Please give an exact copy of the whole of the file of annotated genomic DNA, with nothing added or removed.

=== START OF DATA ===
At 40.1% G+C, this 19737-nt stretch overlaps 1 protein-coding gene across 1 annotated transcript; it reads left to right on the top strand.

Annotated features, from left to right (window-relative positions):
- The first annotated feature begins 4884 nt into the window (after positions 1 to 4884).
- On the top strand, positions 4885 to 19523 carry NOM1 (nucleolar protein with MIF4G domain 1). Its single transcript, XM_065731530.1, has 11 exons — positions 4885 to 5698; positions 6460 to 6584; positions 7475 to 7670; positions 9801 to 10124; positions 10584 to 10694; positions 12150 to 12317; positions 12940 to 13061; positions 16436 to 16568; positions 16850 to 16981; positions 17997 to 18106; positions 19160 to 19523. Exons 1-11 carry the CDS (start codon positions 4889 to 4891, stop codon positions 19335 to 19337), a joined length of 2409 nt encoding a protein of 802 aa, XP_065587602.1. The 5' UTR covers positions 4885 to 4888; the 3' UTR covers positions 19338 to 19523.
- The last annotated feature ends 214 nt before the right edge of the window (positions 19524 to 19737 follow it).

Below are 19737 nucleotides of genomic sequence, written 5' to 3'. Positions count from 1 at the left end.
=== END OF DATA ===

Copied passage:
At 40.1% G+C, this 19737-nt stretch overlaps 1 protein-coding gene across 1 annotated transcript; it reads left to right on the top strand.

Annotated features, from left to right (window-relative positions):
- The first annotated feature begins 4884 nt into the window (after positions 1 to 4884).
- On the top strand, positions 4885 to 19523 carry NOM1 (nucleolar protein with MIF4G domain 1). Its single transcript, XM_065731530.1, has 11 exons — positions 4885 to 5698; positions 6460 to 6584; positions 7475 to 7670; positions 9801 to 10124; positions 10584 to 10694; positions 12150 to 12317; positions 12940 to 13061; positions 16436 to 16568; positions 16850 to 16981; positions 17997 to 18106; positions 19160 to 19523. Exons 1-11 carry the CDS (start codon positions 4889 to 4891, stop codon positions 19335 to 19337), a joined length of 2409 nt encoding a protein of 802 aa, XP_065587602.1. The 5' UTR covers positions 4885 to 4888; the 3' UTR covers positions 19338 to 19523.
- The last annotated feature ends 214 nt before the right edge of the window (positions 19524 to 19737 follow it).

Below are 19737 nucleotides of genomic sequence, written 5' to 3'. Positions count from 1 at the left end.